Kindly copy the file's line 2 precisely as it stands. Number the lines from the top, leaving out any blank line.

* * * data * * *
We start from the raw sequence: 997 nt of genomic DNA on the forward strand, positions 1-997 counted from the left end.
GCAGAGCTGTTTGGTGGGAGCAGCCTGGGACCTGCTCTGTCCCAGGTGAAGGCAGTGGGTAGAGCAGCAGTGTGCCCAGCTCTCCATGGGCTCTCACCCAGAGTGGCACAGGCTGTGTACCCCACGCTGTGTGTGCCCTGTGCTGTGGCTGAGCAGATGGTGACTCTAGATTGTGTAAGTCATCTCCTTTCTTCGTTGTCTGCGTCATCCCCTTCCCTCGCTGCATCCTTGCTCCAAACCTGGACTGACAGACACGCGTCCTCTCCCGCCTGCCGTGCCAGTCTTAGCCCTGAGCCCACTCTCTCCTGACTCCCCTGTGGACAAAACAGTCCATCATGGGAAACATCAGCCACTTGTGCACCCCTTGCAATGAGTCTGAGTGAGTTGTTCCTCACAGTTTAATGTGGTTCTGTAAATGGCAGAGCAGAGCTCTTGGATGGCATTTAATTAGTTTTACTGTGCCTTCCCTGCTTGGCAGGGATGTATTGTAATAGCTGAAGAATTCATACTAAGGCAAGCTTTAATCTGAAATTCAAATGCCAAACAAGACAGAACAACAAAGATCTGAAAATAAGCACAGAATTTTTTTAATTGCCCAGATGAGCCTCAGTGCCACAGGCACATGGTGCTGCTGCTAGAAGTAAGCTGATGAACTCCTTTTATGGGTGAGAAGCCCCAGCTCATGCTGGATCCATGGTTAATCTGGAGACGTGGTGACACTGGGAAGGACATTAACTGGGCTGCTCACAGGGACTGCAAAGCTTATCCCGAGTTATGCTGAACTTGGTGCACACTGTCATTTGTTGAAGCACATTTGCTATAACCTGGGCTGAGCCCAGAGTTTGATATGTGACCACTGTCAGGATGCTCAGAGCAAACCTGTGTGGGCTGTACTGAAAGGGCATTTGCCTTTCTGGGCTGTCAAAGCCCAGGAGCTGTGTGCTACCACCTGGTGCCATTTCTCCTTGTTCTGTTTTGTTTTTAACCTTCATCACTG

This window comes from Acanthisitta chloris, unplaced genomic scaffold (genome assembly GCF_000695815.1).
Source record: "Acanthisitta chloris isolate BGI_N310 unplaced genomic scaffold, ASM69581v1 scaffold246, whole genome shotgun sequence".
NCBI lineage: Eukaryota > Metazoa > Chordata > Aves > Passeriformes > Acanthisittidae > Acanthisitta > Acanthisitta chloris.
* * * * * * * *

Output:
GCAGAGCTGTTTGGTGGGAGCAGCCTGGGACCTGCTCTGTCCCAGGTGAAGGCAGTGGGTAGAGCAGCAGTGTGCCCAGCTCTCCATGGGCTCTCACCCAGAGTGGCACAGGCTGTGTACCCCACGCTGTGTGTGCCCTGTGCTGTGGCTGAGCAGATGGTGACTCTAGATTGTGTAAGTCATCTCCTTTCTTCGTTGTCTGCGTCATCCCCTTCCCTCGCTGCATCCTTGCTCCAAACCTGGACTGACAGACACGCGTCCTCTCCCGCCTGCCGTGCCAGTCTTAGCCCTGAGCCCACTCTCTCCTGACTCCCCTGTGGACAAAACAGTCCATCATGGGAAACATCAGCCACTTGTGCACCCCTTGCAATGAGTCTGAGTGAGTTGTTCCTCACAGTTTAATGTGGTTCTGTAAATGGCAGAGCAGAGCTCTTGGATGGCATTTAATTAGTTTTACTGTGCCTTCCCTGCTTGGCAGGGATGTATTGTAATAGCTGAAGAATTCATACTAAGGCAAGCTTTAATCTGAAATTCAAATGCCAAACAAGACAGAACAACAAAGATCTGAAAATAAGCACAGAATTTTTTTAATTGCCCAGATGAGCCTCAGTGCCACAGGCACATGGTGCTGCTGCTAGAAGTAAGCTGATGAACTCCTTTTATGGGTGAGAAGCCCCAGCTCATGCTGGATCCATGGTTAATCTGGAGACGTGGTGACACTGGGAAGGACATTAACTGGGCTGCTCACAGGGACTGCAAAGCTTATCCCGAGTTATGCTGAACTTGGTGCACACTGTCATTTGTTGAAGCACATTTGCTATAACCTGGGCTGAGCCCAGAGTTTGATATGTGACCACTGTCAGGATGCTCAGAGCAAACCTGTGTGGGCTGTACTGAAAGGGCATTTGCCTTTCTGGGCTGTCAAAGCCCAGGAGCTGTGTGCTACCACCTGGTGCCATTTCTCCTTGTTCTGTTTTGTTTTTAACCTTCATCACTG